The point, their markup is so high on this medication, they can afford to eat $400 on one prescription.  That is insane.

    Granted it's not pills, they are mixing up ingredients and their markup is for the mixture, not on the raw medicine.  One of the ingredients was Ketamine, which surprised me, didn't know that was for human use, nor did I realize it could be topical.

    I will have to ask if she knows how much her insurance paid.

    Did I read your post correctly, there is a cure for Hepatitis C ?  Not treatment, but a cure ?

    How many $1000 pills does one need to be cured ?


    Yes, the newly (none / 0) (#58)
    by KeysDan on Tue Oct 14, 2014 at 04:24:57 PM EST
    approved drug (a combination of Sovaldi and Ledipasvir (a new antiviral) if claimed to be a cure for Hepatitis C.  The drug is being marketed at $1, 125 per pill with a cost of $94,500 for the 12-week treatment.   A lot of money (and raises issues) but a real breakthrough in the treatment.  

    twelve weeks worth Scott, (none / 0) (#60)
    by fishcamp on Tue Oct 14, 2014 at 04:45:51 PM EST
    however they are trying to get it down to eight weeks, which, of curse probably means the virus is gone after one week.  Gilead with their Solvadi pill says it's a $90k situation, but if you sign up they cut that down to $84k.  They earned $2.3 billion the first two quarters of this year, I read but can't verify that.  Yes it cures 94% of  all six genomes for all people.  Quite fantastic.

    That is Great News... (none / 0) (#121)
    by ScottW714 on Wed Oct 15, 2014 at 09:30:11 AM EST
    ...a cure for HCV.  Hopefully the program will get to a place where insurance will find the cure cheaper than treated the virus.  Which I would imagine is not far off.

    Big Pharma needs to be reeled in, like seriously.  This strangle hold they have on America is not good for the citizens.  Which has me wondering, what does the pill costs outside the US.


    Yes, the cost of the pill is absurd, (none / 0) (#145)
    by fishcamp on Wed Oct 15, 2014 at 11:34:59 AM EST
    however they have already set up an eight week program for people whose liver is not compromised and have not taken, and failed, the older Interferon, with Ribavirin method.  The twelve week program is for people that have gone the previous route and failed, or have a compromised liver.  Remember HCV is a blood disease, and for a variety of reasons, such as, alcohol and drug abuse, it may not ever bridge to the liver.

    HCV New Drug Research (none / 0) (#178)
    by MO Blue on Wed Oct 15, 2014 at 03:06:43 PM EST
    has links to various articles on the new drug as well as some info on pricing in other countries.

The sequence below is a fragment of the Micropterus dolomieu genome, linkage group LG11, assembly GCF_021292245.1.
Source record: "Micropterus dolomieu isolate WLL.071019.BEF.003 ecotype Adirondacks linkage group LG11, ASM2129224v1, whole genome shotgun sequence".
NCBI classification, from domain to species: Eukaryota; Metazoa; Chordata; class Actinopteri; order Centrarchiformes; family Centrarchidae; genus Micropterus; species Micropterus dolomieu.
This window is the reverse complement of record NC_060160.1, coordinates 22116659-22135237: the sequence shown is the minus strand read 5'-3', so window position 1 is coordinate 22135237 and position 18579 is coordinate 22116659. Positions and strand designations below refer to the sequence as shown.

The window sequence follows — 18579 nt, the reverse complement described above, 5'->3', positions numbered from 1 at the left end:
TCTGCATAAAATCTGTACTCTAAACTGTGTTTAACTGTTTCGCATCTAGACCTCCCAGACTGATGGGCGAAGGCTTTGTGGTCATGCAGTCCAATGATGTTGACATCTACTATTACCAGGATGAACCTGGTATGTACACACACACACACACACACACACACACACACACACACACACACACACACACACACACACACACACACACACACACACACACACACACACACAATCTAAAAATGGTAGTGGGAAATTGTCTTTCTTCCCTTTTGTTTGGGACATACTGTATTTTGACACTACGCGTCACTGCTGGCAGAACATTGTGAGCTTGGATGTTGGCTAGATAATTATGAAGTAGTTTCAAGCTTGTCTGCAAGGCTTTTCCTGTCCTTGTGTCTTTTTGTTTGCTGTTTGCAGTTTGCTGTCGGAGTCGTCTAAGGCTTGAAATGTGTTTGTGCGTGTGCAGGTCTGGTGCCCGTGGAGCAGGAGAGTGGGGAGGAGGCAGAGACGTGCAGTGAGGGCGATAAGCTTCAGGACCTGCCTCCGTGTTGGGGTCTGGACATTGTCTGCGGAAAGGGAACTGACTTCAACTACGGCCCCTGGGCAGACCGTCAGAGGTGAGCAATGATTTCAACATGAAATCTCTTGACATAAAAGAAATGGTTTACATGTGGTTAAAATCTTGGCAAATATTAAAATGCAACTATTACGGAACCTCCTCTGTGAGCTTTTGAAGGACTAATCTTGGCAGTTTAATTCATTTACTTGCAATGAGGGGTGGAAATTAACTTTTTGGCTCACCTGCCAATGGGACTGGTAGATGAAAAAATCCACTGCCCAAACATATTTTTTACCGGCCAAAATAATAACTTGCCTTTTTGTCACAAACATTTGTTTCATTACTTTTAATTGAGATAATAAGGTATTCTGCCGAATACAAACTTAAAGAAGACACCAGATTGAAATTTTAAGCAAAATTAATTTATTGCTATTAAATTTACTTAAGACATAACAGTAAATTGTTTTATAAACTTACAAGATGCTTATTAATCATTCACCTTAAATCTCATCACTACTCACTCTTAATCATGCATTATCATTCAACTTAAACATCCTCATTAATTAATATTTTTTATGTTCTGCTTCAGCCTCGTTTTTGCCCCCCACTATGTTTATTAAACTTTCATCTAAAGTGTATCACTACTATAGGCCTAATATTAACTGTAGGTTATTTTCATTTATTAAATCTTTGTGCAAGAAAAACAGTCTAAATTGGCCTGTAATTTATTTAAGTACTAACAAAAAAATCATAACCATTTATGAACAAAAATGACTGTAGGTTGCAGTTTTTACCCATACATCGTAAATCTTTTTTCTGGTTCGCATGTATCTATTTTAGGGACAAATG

Here is some data you may find interesting:

    Gilead Sciences Inc. (GILD:US) is close to a pact with generic drugmakers to bring low-cost versions of its $84,000 hepatitis C drug Sovaldi to about 80 developing countries including India, Indonesia, and Pakistan.

    The broad licensing deal could be completed as soon as mid-September and would allow the generic manufacturers to produce Sovaldi and an experimental pill that combines Sovaldi with another Gilead hepatitis drug, said Gregg Alton, an executive vice president for Gilead, in a telephone interview.
    France uses tax to put pressure on hepatitis C drug prices
    The Socialist government said it had designed a "progressive contribution scheme" ensuring all patients can access new and more effective treatments against the liver-destroying virus, while limiting the burden of these drugs on state finances.
    After reviewing the data, though, NICE agrees that Sovaldi is an effective improvement over existing treatments. The Gilead drug, by the way, can cure nine of 10 patients. The decision was likely helped by the lower price tag in the U.K. Gilead is selling its drug for about $56,000, according to a NICE spokesman. "It's a lot cheaper here," he tells us.
    According to Andrew Hill, PhD, of the University of Liverpool and colleagues, three months of sofosbuvir could be mass-produced at a profit, and sold for as little as US$105. In September 2014, Gilead announced licensing agreements for generic sofosbuvir in 91 LMICs. The countries that are not included in these licenses must buy higher-priced sofosbuvir from Gilead. Limiting the countries where generic sofosbuvir can be sold will make it difficult for producers to reduce the price, because they cannot achieve economies of scale....

    A pharmicist whose state license is suspended (none / 0) (#61)
    by oculus on Tue Oct 14, 2014 at 04:52:41 PM EST
    may work as a compounder. Caution advised.

    Exploding ignitions? (none / 0) (#94)
    by unitron on Tue Oct 14, 2014 at 09:15:03 PM EST
    Are you mixing Ford gas tanks and GM steering columns?

    Okay - let's be clear about something. (5.00 / 6) (#50)
    by Anne on Tue Oct 14, 2014 at 03:21:05 PM EST
    Republicans have been and still are on a mission to starve the government of any funds that are not in service to fattening the wallets of the already-wealthy and the bottom lines of businesses - oh, and that aren't for waging war.  They want to weaken or eliminate a wide array of regulations designed to protect the health and safety of people in order to divert that cash to the aforementioned wallets and bottom lines.  They want to skimp on inspections, eliminate controls and oversight and quality control, put the brakes on research, just about everywhere you look.  What did you think was going to happen as a result?